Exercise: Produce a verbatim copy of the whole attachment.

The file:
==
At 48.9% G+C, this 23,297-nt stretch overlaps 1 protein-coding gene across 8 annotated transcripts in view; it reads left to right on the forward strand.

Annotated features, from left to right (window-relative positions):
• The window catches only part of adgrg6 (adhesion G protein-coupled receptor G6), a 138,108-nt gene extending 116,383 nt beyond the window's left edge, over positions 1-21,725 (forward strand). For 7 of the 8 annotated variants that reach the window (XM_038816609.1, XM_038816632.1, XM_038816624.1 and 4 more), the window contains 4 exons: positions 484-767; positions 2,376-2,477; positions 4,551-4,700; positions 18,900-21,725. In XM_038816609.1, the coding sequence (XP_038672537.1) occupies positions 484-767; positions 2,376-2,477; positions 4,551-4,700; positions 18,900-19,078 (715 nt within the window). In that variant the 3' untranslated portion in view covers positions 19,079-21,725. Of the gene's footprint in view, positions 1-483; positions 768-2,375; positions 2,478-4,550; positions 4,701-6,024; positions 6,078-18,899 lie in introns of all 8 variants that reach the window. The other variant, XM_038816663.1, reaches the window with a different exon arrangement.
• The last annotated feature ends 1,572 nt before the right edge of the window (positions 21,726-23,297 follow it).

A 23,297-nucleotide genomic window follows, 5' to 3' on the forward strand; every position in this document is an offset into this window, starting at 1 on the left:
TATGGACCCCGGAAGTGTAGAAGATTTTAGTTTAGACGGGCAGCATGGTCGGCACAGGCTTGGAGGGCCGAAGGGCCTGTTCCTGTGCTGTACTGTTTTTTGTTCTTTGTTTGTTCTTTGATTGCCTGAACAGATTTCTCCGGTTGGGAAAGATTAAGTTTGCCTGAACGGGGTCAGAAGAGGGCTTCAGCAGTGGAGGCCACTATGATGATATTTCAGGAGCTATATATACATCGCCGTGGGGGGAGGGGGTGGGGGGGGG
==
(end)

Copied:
At 48.9% G+C, this 23,297-nt stretch overlaps 1 protein-coding gene across 8 annotated transcripts in view; it reads left to right on the forward strand.

Annotated features, from left to right (window-relative positions):
• The window catches only part of adgrg6 (adhesion G protein-coupled receptor G6), a 138,108-nt gene extending 116,383 nt beyond the window's left edge, over positions 1-21,725 (forward strand). For 7 of the 8 annotated variants that reach the window (XM_038816609.1, XM_038816632.1, XM_038816624.1 and 4 more), the window contains 4 exons: positions 484-767; positions 2,376-2,477; positions 4,551-4,700; positions 18,900-21,725. In XM_038816609.1, the coding sequence (XP_038672537.1) occupies positions 484-767; positions 2,376-2,477; positions 4,551-4,700; positions 18,900-19,078 (715 nt within the window). In that variant the 3' untranslated portion in view covers positions 19,079-21,725. Of the gene's footprint in view, positions 1-483; positions 768-2,375; positions 2,478-4,550; positions 4,701-6,024; positions 6,078-18,899 lie in introns of all 8 variants that reach the window. The other variant, XM_038816663.1, reaches the window with a different exon arrangement.
• The last annotated feature ends 1,572 nt before the right edge of the window (positions 21,726-23,297 follow it).

A 23,297-nucleotide genomic window follows, 5' to 3' on the forward strand; every position in this document is an offset into this window, starting at 1 on the left:
TATGGACCCCGGAAGTGTAGAAGATTTTAGTTTAGACGGGCAGCATGGTCGGCACAGGCTTGGAGGGCCGAAGGGCCTGTTCCTGTGCTGTACTGTTTTTTGTTCTTTGTTTGTTCTTTGATTGCCTGAACAGATTTCTCCGGTTGGGAAAGATTAAGTTTGCCTGAACGGGGTCAGAAGAGGGCTTCAGCAGTGGAGGCCACTATGATGATATTTCAGGAGCTATATATACATCGCCGTGGGGGGAGGGGGTGGGGGGGGG